to interpret a sequence of bytes received on the wire into a sequence
of characters, nothing more (see RFC 2045, section 2.2, in [MIME]).
As long as a character set standard does not change incompatibly,
version numbers serve no purpose, because one gains nothing by
learning from the tag that newly assigned characters may be received
that one doesn't know about. The tag itself doesn't teach anything
about the new characters, which are going to be received anyway.
Hence, as long as the standards evolve compatibly, the apparent
advantage of having labels that identify the versions is only that,
apparent. But there is a disadvantage to such version-dependent
labels: when an older application receives data accompanied by a
newer, unknown label, it may fail to recognize the label and be
completely unable to deal with the data, whereas a generic, known
label would have triggered mostly correct processing of the data,
which may well not contain any new characters.
Now the "Korean mess" (ISO/IEC 10646 amendment 5) is an incompatible
change, in principle contradicting the appropriateness of a version
independent MIME charset label as described above. But the
compatibility problem can only appear with data containing Korean
Hangul characters encoded according to Unicode 1.1 (or equivalently
ISO/IEC 10646 before amendment 5), and there is arguably no such data
to worry about, this being the very reason the incompatible change
was deemed acceptable.
In practice, then, a version-independent label is warranted, provided
the label is understood to refer to all versions after Amendment 5,
and provided no incompatible change actually occurs. Should
incompatible changes occur in a later version of ISO/IEC 10646, the
MIME charset label defined here will stay aligned with the previous
version until and unless the IETF specifically decides otherwise.
It is also proposed to register the charset parameter value
"UNICODE-1-1-UTF-8", for the exclusive purpose of labelling text data
containing Hangul syllables encoded to UTF-8 without taking into
account Amendment 5 of ISO/IEC 10646 (i.e. using the pre-amendment 5
code point assignments). Any other UTF-8 data SHOULD NOT use this
label, in particular data not containing any Hangul syllables, and it
is felt important to strongly recommend against creating any new
Hangul-containing data without taking Amendment 5 of ISO/IEC 10646
6. Security Considerations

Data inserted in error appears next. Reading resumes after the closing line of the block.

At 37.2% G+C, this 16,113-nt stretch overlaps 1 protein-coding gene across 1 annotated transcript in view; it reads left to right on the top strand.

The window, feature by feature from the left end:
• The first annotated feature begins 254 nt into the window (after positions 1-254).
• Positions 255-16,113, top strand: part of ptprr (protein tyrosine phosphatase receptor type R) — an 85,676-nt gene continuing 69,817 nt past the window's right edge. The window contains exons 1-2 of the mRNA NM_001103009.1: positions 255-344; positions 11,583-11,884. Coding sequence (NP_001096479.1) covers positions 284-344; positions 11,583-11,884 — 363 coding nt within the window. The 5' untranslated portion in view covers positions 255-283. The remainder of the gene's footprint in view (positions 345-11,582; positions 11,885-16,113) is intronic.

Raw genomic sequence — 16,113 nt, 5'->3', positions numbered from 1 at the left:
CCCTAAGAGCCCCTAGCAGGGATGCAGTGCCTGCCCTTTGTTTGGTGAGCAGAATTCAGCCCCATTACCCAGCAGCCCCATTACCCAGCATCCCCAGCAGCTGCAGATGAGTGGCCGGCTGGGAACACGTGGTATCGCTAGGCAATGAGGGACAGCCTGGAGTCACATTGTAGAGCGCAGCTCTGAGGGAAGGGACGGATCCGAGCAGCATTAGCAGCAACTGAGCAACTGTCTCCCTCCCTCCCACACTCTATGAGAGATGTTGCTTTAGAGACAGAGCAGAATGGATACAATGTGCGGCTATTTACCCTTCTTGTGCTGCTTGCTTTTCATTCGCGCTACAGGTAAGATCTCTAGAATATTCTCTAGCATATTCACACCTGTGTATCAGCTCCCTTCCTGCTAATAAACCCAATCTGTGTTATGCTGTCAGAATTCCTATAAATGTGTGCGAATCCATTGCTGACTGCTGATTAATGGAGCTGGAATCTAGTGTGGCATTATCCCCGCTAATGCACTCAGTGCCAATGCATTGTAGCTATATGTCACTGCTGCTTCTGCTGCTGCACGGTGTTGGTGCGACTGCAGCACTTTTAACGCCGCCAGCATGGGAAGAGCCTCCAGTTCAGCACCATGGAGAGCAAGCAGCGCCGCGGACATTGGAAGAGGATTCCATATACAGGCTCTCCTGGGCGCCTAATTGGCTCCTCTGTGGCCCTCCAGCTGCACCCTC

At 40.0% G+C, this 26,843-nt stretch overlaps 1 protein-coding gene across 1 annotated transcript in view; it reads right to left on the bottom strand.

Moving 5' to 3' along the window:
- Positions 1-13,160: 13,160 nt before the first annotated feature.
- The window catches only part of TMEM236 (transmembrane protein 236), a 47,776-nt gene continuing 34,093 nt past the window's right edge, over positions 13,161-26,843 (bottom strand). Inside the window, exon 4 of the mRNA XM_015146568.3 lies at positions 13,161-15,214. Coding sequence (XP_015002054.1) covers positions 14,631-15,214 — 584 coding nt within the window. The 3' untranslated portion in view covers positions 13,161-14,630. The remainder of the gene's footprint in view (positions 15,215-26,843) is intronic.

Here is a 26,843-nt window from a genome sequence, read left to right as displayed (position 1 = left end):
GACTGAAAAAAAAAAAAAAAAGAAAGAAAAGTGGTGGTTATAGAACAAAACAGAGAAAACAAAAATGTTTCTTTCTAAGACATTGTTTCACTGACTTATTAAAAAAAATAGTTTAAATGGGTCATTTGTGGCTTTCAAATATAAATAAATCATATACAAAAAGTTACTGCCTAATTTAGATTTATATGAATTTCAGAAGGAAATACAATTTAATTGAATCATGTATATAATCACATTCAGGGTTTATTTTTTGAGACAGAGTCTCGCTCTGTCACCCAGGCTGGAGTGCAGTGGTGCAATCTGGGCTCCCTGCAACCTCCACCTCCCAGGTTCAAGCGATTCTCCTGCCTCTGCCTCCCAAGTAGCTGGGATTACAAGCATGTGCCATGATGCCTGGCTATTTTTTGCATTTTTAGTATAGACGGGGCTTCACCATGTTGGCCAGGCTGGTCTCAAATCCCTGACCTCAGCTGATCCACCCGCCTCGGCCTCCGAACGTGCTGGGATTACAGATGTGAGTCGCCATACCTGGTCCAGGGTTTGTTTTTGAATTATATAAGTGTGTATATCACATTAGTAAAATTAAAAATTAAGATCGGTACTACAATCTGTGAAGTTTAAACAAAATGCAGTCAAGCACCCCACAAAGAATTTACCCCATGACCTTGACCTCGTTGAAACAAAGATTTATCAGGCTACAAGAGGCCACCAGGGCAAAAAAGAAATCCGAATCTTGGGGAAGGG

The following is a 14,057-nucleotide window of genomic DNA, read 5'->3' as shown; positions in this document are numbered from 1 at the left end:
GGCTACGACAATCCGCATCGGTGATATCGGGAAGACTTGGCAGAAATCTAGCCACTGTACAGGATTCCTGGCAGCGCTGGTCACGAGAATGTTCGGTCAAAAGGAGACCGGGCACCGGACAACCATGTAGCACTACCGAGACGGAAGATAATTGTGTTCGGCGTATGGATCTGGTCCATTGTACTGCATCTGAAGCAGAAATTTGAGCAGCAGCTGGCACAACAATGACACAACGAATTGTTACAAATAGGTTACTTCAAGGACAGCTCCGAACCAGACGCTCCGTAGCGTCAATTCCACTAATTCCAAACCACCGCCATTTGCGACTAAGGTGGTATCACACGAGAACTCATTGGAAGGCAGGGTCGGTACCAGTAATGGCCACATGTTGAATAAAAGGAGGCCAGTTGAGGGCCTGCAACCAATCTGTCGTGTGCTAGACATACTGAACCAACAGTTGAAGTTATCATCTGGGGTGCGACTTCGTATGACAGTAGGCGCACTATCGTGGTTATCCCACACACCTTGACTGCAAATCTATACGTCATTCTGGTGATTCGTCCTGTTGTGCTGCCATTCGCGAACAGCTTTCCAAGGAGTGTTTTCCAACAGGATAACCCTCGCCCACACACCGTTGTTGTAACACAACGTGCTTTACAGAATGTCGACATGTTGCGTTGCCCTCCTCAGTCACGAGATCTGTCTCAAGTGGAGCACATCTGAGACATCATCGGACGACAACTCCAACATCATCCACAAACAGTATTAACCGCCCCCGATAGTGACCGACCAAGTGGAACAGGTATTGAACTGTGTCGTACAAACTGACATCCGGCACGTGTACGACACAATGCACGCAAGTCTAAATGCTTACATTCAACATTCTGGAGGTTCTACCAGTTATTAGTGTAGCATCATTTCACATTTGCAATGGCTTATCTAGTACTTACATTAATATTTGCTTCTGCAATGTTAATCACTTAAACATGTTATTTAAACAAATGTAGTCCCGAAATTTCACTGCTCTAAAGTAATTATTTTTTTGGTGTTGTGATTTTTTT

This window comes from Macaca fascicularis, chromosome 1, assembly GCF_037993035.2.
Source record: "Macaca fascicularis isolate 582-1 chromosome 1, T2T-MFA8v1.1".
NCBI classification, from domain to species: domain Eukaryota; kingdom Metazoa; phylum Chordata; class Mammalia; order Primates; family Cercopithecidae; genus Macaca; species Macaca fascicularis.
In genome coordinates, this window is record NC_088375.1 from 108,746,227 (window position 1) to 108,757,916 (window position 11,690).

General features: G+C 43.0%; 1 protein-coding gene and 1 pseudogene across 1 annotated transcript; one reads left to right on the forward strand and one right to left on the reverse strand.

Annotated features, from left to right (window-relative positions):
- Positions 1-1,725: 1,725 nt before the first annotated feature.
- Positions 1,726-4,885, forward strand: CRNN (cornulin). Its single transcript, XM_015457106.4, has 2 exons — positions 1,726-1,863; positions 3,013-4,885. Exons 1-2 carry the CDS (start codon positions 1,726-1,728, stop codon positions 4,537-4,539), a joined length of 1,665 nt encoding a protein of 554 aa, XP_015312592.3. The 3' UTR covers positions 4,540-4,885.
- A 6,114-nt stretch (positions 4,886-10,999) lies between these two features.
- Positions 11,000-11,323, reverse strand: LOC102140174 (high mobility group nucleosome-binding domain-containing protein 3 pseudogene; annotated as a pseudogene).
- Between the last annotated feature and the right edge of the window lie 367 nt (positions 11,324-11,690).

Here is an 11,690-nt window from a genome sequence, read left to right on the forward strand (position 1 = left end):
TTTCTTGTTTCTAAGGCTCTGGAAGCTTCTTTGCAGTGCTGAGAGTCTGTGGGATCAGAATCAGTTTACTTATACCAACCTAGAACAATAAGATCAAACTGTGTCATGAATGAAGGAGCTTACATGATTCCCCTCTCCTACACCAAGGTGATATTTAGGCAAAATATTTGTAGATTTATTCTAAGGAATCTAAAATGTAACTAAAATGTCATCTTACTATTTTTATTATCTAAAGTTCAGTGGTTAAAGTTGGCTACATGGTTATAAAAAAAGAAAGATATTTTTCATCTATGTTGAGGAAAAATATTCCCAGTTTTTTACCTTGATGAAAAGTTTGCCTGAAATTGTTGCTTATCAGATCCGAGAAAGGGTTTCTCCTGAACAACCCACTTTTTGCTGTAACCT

Implementors of UTF-8 need to consider the security aspects of how
they handle illegal UTF-8 sequences. It is conceivable that in some
circumstances an attacker would be able to exploit an incautious
UTF-8 parser by sending it an octet sequence that is not permitted by
the UTF-8 syntax.
A particularly subtle form of this attack could be carried out
against a parser which performs security-critical validity checks
against the UTF-8 encoded form of its input, but interprets certain
illegal octet sequences as characters. For example, a parser might
prohibit the NUL character when encoded as the single-octet sequence
00, but allow the illegal two-octet sequence C0 80 and interpret it
as a NUL character. Another example might be a parser which
prohibits the octet sequence 2F 2E 2E 2F ("/../"), yet permits the
illegal octet sequence 2F C0 AE 2E 2F.
The following have participated in the drafting and discussion of
James E. Agenbroad Andries Brouwer
Martin J. D|rst Ned Freed
David Goldsmith Edwin F. Hart
Kent Karlsson Markus Kuhn
Michael Kung Alain LaBonte
John Gardiner Myers Murray Sargent
Keld Simonsen Arnold Winkler
[CHARSET-REG] Freed, N., and J. Postel, "IANA Charset Registration
Procedures", BCP 19, RFC 2278, January 1998.
[FSS_UTF] X/Open CAE Specification C501 ISBN 1-85912-082-2 28cm.
22p. pbk. 172g. 4/95, X/Open Company Ltd., "File
System Safe UCS Transformation Format (FSS_UTF)",
X/Open Preleminary Specification, Document Number
P316. Also published in Unicode Technical Report #4.
[ISO-10646] ISO/IEC 10646-1:1993. International Standard --
Information technology -- Universal Multiple-Octet
Coded Character Set (UCS) -- Part 1: Architecture and
Basic Multilingual Plane. Five amendments and a
technical corrigendum have been published up to now.
UTF-8 is described in Annex R, published as Amendment
2. UTF-16 is described in Annex Q, published as
Amendment 1. 17 other amendments are currently at
various stages of standardization.
[MIME] Freed, N., and N. Borenstein, "Multipurpose Internet
Mail Extensions (MIME) Part One: Format of Internet
Message Bodies", RFC 2045. N. Freed, N. Borenstein,
"Multipurpose Internet Mail Extensions (MIME) Part
Two: Media Types", RFC 2046. K. Moore, "MIME
(Multipurpose Internet Mail Extensions) Part Three:
Message Header Extensions for Non-ASCII Text", RFC
2047. N. Freed, J. Klensin, J. Postel, "Multipurpose
Internet Mail Extensions (MIME) Part Four:
Registration Procedures", RFC 2048. N. Freed, N.
Borenstein, " Multipurpose Internet Mail Extensions
(MIME) Part Five: Conformance Criteria and Examples",
RFC 2049. All November 1996.
[RFC2152] Goldsmith, D., and M. Davis, "UTF-7: A Mail-safe
Transformation Format of Unicode", RFC 1642, Taligent
inc., May 1997. (Obsoletes RFC1642)
[UNICODE] The Unicode Consortium, "The Unicode Standard --
Version 2.0", Addison-Wesley, 1996.
[US-ASCII] Coded Character Set--7-bit American Standard Code for
Information Interchange, ANSI X3.4-1986.
100, boul. Alexis-Nihon
Montreal QC H4M 2P2
Phone: +1 (514) 747-2547
Fax: +1 (514) 747-2561